The above (Table 4) illustrates a high positive correlation (r = 0.64, P > 0.01 < 0.05) between paired testis weight (PTW) and daily sperm production (DSP) while paired epididymal weight caput (PEW­3) has a negative and significant correlation with DSP (r = -0.65, P > 0.01<0.05). Paired epididymal weight caudal (PEW3) equally correlates positively (r = 0.78, P<0.01) with the DSP. This suggests that the caudal epididymis stores a greater number of mature spermatozoa than the caput and corpus epididymes, hence, a better predictor of the DSP than the caput and corpus epididymes.

PEW caudal also has a high positive correlation with the PTW (r = 0.80, P<0.01), meaning that each of them could be used as a predictor of the daily sperm production in the rabbit bucks. Among all testicular traits above, PTW is a better indicator of the DSP than the PTV and PTD.

 

 

 

All the above (table 5) external genitalia traits show a positive, non significant correlation with the daily sperm production (DSP) (P>0.05), with the right testis diameter (RSD) having the highest correlation (r = 0.41, Pr >0.05), followed by the paired testis length (PSL) and the paired testis diameter (PSD) (r = 0.40, P > 0.05) each. This means any of the RSD, PSL or PSD could be a useful and reliable indicator in predicting the daily sperm production in rabbit bucks than the left scrotal length (LSL) (r = 0.38, P>0.05), right scrotal length (RSD) (r = 0.33, P>0.05) and the left scrotal diameter (LSD) (r = 0.29, P>0.05).

 

 

 

 

The above prediction equations (Table 6) show a non-significant association with the daily sperm production (DSP) (P>0.05) with the R2 ranging from 0.09 to 0.17. The right scrotal diameter (RSD) has the highest coefficient of determination (0.17) which makes it the most suitable predictor of daily sperm production among all the post slaughter traits. Paired scrotal diameter (PSD) and the paired scrotal length (PSL) ranked after the RSD by having a coefficient of determination (R2) of 0.16 each. Hence, “Y = -2.65 + 15.92X” seems to be the best prediction equation of the above equations.

 

 

 

 

The right testis weight (RTW) and the paired testis weight (PTW) in the table above (Table 7) are strongly and positively associated with the daily sperm production (P>0.01<0.05) with the coefficient of determination (R2) of 0.41 each, followed by the left testis weight (P>0.05) with the coefficient of determination (R2) of 0.38, though not significant. The other external genitalia are weakly associated with the daily sperm production (DSP). Either of the prediction equations with the coefficient of determination (R2) of 0.41 above could be a good predictor of daily sperm production in the rabbit bucks. The coefficient of determination ranges from 0.02 to 0.41.

 

 

 

 

The above epididymal traits (Table 8) have a better association with the daily sperm production than the previous traits examined. The coefficients of determination range  from 0.00 to 0.65 with the left epididymal weight (caput) (LEW1) and left epididymal weight (caudal) (LEW3) having the highest R2 of 0.65 and high significant and positive association with the daily sperm production (P<0.01), this is followed by the paired epididymal weight caudal (PEW3) having a coefficient of determination (R2) of 0.64 and it is equally strongly associated with the daily sperm production (P<0.01), paired epididymal weight caput is also strongly associated significantly (P<0.01) with the daily sperm production but not as strong as the first three discussed earlier as it has a coefficient of determination (R2) of 0.42. Right epididymal weight caudal (REW3) appeared to have the less significant association (P<0.05) with the daily sperm production (DSP) but its coefficient of determination (R2), 0.54, is higher than that observed the paired testis weight caput. It means the prediction equations of LEW1, LEW3, are the predictor of the daily sperm production followed by that of the PEW3.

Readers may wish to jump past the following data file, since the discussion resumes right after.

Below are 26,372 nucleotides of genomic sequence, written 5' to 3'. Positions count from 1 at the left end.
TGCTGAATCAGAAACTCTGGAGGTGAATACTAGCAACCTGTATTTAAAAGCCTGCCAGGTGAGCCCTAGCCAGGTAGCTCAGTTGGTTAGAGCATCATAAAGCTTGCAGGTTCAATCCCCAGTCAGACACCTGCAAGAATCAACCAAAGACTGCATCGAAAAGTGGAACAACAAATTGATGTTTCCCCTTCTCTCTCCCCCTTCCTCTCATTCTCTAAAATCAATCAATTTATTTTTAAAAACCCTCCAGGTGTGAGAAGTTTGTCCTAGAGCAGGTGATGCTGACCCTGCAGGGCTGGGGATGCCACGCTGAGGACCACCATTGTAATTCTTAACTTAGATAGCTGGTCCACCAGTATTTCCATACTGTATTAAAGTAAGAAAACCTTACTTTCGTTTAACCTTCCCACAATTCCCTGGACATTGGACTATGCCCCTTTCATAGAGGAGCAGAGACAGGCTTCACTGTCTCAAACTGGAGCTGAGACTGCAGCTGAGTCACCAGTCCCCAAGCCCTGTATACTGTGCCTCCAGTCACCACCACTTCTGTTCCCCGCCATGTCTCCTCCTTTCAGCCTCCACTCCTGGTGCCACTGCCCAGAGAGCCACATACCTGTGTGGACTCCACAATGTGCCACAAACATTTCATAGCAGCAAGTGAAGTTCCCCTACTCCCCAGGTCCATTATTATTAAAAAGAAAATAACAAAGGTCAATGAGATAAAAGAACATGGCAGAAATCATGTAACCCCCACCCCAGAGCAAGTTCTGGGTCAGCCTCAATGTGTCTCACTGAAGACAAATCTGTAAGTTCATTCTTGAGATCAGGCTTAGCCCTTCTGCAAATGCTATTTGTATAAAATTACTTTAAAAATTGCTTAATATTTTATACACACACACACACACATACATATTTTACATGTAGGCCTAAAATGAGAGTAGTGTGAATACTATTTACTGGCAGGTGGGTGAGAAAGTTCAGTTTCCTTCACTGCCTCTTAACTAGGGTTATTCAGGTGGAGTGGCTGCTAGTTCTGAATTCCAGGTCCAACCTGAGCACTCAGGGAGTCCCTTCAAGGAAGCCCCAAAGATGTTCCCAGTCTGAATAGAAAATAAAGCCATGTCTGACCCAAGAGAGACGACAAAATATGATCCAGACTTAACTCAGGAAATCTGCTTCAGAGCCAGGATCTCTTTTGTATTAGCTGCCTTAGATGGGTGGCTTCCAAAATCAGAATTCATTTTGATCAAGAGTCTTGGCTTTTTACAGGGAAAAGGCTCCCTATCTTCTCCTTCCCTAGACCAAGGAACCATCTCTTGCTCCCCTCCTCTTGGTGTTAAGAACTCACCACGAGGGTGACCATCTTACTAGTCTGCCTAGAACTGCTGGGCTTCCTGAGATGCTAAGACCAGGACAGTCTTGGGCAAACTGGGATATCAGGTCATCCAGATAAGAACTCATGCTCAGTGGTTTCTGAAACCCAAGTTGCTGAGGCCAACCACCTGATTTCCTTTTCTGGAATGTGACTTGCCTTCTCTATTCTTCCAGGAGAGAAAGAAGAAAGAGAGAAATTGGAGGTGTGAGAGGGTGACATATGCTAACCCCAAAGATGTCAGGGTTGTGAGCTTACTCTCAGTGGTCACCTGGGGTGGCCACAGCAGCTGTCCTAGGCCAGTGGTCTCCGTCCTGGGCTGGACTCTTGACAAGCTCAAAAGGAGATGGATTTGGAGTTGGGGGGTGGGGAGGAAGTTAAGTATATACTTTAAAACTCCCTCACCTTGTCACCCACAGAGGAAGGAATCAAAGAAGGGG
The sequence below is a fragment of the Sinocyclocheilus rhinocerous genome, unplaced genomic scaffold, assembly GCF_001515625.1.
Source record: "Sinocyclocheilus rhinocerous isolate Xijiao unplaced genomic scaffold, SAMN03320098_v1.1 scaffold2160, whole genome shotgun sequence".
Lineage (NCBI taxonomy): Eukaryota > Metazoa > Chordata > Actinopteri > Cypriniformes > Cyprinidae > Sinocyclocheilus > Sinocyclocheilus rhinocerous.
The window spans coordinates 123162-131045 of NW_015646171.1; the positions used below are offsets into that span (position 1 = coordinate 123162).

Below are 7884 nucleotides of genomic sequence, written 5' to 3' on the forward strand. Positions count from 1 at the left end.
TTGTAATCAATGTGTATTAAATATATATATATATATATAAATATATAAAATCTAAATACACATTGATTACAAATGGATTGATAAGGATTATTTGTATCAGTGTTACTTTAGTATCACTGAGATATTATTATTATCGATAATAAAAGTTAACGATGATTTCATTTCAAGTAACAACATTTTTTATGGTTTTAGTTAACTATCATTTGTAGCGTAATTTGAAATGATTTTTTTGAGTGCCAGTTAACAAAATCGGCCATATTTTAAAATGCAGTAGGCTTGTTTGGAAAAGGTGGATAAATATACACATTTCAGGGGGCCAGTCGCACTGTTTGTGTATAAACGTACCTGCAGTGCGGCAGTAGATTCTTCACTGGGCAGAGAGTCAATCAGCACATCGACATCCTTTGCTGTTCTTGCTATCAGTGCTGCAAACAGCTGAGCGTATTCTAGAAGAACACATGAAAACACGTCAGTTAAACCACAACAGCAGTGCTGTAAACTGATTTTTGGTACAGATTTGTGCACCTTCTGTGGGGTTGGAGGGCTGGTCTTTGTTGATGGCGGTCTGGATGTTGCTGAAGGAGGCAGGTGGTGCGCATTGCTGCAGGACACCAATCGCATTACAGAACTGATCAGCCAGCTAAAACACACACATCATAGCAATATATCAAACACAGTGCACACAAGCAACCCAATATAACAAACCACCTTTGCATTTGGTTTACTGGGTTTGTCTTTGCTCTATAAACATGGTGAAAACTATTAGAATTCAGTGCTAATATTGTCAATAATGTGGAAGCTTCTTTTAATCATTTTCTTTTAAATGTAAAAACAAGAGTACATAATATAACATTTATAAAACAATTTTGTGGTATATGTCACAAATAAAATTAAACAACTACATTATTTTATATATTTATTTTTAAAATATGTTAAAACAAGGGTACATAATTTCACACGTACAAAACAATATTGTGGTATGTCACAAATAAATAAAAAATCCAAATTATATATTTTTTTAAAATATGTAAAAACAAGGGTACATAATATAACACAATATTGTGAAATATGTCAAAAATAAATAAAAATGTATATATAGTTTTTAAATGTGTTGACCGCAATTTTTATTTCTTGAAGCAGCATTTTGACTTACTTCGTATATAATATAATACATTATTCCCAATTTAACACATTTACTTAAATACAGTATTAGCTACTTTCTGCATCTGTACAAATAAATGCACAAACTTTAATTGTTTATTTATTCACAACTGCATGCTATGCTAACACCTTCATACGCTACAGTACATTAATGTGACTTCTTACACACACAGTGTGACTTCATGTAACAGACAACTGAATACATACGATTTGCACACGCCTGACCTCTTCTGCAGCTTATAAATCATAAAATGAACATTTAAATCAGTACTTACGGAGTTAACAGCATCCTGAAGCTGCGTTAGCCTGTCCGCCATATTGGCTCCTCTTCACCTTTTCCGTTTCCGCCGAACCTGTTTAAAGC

Generally, the high significant and positive correlation recorded in this experiment between paired testis weight (PTW), right testis weight (RTW) and the daily sperm production (DSP) (r = 0.64, Pr < 0.01) was in agreement with Osinowo et al. (1987) that recorded high correlation (r = 0.99) between scrotal circumference and testis weight and concluded that this is related to the daily sperm production in the bulls. This means that either paired testis weight (PTW) or the right testis could be used conveniently in predicting the daily sperm production (DSP) in the rabbit bucks.

There is a consonance between Nkanga and Egbunike (1980), Bongso et al. (1982)  and this experiment in terms of the relationship between the daily sperm production and the paired testis weight (PTW) as they recorded high correlation (r = 0.98,P <0.01) between the PTW and the DSP.

In agreement with the report of Dauda and Shoyinka (1983) that recorded a high positive correlation between the scrotal circumference (r =0.88) and the caudal epididymal spermatozoa (paired), a high positive correlation was equally recorded (r =0.80, P = <0.01) in this experiment between the paired testis weight and the paired caudal epididymal weight.